This Interview was put on by the Sci-Fi Channel's website, The DOMINION.
It is posted here with permission from the Dominion.
This cyberchat took place as a kick off for the Seeing Ear Theater's RealAudio production of Clive Barker's History of the Devil on March 8, 1999.

Moderator: Hi everyone - thanks for joining us tonight for a cyberchat here at The Sci-Fi Channel's website, The Dominion ( Our guest tonight is writer/artist/director Clive Barker who can truthfully be said to have redefined the meaning of modern horror in books such as Imajica and Galilee, in films like the Hellraiser and Candyman movies, in his paintings and in numerous stage plays.

Clive has been the recipient of a wide range of honors including the World Fantasy Award, the British Fantasy Award and the International Horror Guild Award. He is also the Executive Producer of Gods and Monsters which recently received Academy Award(TM) nominations for Best Actor, Best Supporting Actress and Best Adapted Screenplay.

It's a great honor for us to be hosting Clive Barker tonight - and to be presenting an original Seeing Ear Theatre adaptation of Barker's stage play which you can listen to by pointing your browser at

Brief word about the drill - this is a moderated chat which means there will be public typing except by me, Moderator, and Clive Barker. If you have a question you would like to ask Clive, send it to me as a private message. There are a LOT of you here this evening and every question may not get answered - but I'll do my best.
Moderator: Clive, you're such a multi-talented creative force and you're so brilliant in so many areas that I gotta ask: playwriting, film-making, novel-writing, painting - which is your favorite discipline?
CliveBarker: I would have say that it's a balancing act. Writing and painting and find them to be complimentary
Moderator: <Raven>: first of all, I'd like to thank you for wonderful works like Weaveworld and Nightbreed. My question is: I've heard rumors that there is a Weaveworld series in the making for Showtime. Is there any truth to this rumor, and if so when when??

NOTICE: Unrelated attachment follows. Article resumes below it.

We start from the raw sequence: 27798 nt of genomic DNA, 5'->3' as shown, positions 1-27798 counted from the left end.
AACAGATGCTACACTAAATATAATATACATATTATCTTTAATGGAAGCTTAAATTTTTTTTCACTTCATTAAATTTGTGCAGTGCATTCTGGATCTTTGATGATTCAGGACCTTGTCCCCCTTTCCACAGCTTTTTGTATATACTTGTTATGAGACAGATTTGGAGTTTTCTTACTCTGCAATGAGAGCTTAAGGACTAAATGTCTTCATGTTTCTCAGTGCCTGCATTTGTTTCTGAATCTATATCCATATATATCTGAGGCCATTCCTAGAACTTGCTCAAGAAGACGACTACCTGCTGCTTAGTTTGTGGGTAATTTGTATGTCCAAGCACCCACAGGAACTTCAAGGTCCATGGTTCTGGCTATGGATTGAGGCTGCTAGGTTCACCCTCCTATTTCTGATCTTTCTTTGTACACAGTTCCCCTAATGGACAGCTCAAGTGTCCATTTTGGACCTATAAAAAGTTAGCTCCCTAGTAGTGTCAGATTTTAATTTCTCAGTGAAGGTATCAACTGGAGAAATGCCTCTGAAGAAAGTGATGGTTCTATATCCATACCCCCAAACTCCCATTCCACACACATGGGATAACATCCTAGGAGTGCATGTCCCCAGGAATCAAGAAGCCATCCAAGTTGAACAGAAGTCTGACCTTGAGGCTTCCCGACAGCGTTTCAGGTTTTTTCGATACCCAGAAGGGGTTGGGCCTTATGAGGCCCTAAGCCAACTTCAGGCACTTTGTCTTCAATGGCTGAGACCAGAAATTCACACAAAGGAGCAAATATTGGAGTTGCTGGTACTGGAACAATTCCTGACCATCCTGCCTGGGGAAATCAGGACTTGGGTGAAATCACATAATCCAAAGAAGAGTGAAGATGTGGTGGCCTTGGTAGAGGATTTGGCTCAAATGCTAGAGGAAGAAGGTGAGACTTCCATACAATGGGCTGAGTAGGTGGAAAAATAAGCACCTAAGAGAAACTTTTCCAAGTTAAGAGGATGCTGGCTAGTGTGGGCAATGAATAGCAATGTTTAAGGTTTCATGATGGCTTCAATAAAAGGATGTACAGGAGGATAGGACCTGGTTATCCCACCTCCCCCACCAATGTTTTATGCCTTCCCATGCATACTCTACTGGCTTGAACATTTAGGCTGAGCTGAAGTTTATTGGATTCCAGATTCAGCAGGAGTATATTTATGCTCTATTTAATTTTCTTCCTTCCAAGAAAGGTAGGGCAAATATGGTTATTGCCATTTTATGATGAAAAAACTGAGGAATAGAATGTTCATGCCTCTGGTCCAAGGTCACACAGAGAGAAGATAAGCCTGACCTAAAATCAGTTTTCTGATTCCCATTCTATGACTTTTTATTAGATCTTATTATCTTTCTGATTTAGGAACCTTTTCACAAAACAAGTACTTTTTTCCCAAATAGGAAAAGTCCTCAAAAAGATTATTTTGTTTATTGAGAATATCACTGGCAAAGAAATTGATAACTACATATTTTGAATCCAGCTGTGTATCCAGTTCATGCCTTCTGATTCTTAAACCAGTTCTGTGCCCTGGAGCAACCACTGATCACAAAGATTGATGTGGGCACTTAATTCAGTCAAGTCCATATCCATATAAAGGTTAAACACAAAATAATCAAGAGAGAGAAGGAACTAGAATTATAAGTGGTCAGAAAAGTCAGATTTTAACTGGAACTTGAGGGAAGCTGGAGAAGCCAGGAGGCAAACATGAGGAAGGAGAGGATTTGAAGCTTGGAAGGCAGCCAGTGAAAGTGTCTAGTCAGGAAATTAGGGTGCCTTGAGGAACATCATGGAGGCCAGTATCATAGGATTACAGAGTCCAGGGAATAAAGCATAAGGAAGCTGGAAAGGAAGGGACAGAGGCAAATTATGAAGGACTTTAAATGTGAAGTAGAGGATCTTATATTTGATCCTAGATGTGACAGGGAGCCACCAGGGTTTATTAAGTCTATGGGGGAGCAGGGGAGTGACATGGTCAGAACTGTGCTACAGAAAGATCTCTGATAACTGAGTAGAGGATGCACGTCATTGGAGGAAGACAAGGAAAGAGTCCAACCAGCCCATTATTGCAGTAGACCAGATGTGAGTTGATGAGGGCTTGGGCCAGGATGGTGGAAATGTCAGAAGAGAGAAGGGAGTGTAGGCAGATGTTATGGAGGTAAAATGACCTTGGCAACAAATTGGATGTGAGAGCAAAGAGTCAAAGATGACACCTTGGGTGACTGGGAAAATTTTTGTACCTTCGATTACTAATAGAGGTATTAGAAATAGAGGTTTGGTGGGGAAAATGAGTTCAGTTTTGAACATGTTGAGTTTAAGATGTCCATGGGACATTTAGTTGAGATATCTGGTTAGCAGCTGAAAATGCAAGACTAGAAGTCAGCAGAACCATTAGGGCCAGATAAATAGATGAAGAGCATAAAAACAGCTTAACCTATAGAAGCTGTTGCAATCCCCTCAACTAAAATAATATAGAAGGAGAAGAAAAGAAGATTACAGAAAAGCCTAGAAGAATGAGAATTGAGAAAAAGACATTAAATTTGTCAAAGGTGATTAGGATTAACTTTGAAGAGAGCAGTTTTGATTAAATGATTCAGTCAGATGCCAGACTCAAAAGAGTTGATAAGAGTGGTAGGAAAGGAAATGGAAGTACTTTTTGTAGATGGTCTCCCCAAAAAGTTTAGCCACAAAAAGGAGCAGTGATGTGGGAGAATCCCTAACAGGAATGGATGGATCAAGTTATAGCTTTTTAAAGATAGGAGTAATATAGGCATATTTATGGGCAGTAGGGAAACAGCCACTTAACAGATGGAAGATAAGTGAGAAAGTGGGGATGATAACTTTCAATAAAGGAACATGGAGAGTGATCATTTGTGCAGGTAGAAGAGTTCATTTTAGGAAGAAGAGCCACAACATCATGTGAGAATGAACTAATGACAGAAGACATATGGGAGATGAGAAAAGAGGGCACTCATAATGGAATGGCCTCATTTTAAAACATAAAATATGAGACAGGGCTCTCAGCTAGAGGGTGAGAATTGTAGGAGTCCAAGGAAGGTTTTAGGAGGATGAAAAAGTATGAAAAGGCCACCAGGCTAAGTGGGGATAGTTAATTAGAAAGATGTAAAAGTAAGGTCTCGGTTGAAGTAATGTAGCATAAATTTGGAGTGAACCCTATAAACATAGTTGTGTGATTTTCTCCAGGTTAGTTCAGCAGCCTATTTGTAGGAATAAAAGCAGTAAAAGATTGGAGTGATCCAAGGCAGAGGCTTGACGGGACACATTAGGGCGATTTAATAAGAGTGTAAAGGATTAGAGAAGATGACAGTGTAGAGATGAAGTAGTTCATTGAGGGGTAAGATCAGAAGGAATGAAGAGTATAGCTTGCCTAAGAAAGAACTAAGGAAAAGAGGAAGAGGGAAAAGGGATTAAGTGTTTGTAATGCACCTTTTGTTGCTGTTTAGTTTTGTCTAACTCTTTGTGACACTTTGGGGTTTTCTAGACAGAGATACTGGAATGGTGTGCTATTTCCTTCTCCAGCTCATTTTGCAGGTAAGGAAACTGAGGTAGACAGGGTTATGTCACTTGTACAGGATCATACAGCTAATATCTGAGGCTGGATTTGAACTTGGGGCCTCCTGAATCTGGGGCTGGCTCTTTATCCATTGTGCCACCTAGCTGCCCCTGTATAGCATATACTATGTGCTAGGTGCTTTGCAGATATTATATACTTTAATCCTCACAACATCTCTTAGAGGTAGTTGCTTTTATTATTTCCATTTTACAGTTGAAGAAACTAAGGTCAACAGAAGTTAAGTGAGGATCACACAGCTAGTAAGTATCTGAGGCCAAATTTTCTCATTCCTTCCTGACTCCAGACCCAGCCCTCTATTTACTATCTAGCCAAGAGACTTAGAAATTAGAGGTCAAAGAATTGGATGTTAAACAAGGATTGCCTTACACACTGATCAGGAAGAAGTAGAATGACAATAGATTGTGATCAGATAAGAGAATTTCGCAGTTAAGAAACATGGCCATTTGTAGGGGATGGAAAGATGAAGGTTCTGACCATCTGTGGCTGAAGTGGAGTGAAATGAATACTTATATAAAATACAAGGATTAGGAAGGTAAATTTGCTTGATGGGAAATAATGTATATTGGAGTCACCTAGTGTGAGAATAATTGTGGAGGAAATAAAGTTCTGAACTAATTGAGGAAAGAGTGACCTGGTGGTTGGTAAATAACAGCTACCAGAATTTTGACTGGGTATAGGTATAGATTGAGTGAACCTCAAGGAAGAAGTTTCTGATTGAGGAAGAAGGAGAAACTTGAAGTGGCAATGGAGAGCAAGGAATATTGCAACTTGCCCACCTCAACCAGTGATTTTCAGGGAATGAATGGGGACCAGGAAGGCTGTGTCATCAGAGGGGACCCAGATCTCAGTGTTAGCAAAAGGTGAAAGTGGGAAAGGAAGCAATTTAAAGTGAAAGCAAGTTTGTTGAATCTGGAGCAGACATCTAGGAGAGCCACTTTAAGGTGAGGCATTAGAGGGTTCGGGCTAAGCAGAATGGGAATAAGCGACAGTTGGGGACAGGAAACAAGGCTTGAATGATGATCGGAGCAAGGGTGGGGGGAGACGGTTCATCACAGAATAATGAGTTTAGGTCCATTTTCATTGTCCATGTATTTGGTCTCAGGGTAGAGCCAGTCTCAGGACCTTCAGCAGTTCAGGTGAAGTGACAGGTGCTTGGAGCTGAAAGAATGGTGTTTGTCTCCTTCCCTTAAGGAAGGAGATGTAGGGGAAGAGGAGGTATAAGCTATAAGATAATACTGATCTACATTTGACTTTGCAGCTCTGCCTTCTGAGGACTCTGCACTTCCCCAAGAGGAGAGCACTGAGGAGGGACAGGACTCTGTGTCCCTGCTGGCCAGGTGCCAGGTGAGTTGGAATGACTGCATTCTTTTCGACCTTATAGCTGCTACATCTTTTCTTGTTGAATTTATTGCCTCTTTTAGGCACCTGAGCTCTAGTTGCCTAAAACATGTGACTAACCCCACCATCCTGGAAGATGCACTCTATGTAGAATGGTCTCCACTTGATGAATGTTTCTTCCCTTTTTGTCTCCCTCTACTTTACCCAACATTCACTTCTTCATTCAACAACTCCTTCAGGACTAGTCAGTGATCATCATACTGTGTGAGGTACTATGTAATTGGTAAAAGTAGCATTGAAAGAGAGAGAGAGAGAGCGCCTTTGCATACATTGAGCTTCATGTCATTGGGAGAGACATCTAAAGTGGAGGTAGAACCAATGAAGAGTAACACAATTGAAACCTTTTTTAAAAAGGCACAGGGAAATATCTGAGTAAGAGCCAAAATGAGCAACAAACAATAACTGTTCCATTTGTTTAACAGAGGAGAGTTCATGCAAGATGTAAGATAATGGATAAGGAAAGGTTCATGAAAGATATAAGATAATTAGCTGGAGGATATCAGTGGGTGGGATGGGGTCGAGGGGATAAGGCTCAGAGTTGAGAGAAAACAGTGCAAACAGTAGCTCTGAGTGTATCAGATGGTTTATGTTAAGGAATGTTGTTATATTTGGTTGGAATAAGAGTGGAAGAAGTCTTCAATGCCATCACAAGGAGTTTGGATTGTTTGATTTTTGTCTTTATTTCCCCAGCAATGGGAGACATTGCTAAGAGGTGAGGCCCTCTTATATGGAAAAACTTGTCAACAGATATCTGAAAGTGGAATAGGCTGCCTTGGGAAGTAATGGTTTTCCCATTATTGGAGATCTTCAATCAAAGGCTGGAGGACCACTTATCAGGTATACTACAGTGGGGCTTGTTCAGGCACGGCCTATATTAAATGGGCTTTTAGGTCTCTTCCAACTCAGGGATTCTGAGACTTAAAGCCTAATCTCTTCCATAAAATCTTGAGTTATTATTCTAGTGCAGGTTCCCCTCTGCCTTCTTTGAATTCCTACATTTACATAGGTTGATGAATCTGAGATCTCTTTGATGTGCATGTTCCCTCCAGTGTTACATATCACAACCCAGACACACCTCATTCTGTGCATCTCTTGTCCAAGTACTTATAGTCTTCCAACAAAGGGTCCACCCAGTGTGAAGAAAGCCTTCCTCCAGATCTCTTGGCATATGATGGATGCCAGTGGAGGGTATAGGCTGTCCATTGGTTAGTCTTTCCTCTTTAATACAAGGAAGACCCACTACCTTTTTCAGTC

CliveBarker: It's a fact. We are in the early stages of a large scale 6 hour adaptation. It will be a Showtime original. One of the partners in the project is Hallmark, or Merlin fame. I have very high hopes for the project. It's been a long time in development
Moderator: <zimmer>: Do you outline your novels first, or just write as you go?
CliveBarker: I do very elaborate outline, though I don't always adhere to them! I feel that for my novels, with byzantine plots. I need a plan and direction. I like to lay prophetic material into the text so as the narrative developes the reader can solve the puzzle. I couldn't do that without planning. I should emphasize for writers out there that everybody approaches the business in a different way. I wouldn't claim my way is the best or only way.
Moderator: <MissJane>: HI Clive, this is Jane from Dragon Con in Atlanta. We just finished with World Horror Con and I wanted to let you know that "Gods and Monsters won the International Horror Guild's "Best Film" award Saturday night. Ed, Nick and I wanted to congratulate you. '

<Cassiel>: Do you plan on moving away from the horror genre in the future or do you plan on staying in that field of entertainment?
CliveBarker: First. Thanks for the news! Gods and Monsters is being heaped with awards. It's a small movie and it's grratifying that it can hold its own against expensive projects

On horror... I'm not sure that I really write horror anymore. I feel that books like Galilee are essentially fantasy works, as is my work for children. Certain in film I'll continue to work in horror, but my ambitions as a writer have moved away from scaring people.
Moderator: <xX]NiX[Xx>: Hi Clive. I love "Lord Of Illusions" and i really would like to know where you got the brilliant story/concept from..? and.. PLEASE don't stop feeding us!
CliveBarker: As you may know, the character of Harry has been wandering around my fictions for 10 years. One of the earlier Harry stories was The Last Illussion. The film is based on that story... But I introduce into it the element of cult worship because it fascinates me.
When I work on a picture or novel I need material which I can get my teeth into. Lord did that. At its heart I feel its a meditation on the real and the imaginary
Moderator: <SeeingEar>: Hi Clive, just wondering if you could talk a bit about the film version of 'The History of the Devil' and its similarities, differences with the stage and now, our radio drama version...?
CliveBarker: Each medium offers its own strengths Clearly live theater is very immediate but necessarily limited visually. The film we have planned will be very ambitious visually and takees off in fresh directions. The Seeing Eye Production has one exceptional quality which ,makes it different: it creates pictures in your mind's eye. For a narrative this complex this is in some ways an ideal medium. We can move at the speed of the imagination from the waste of Africa to 13th Century France to England and so on. It's all happening in our heads.
Moderator: <dancingboogie>: Clive, where will you be to celebrate the Millennium?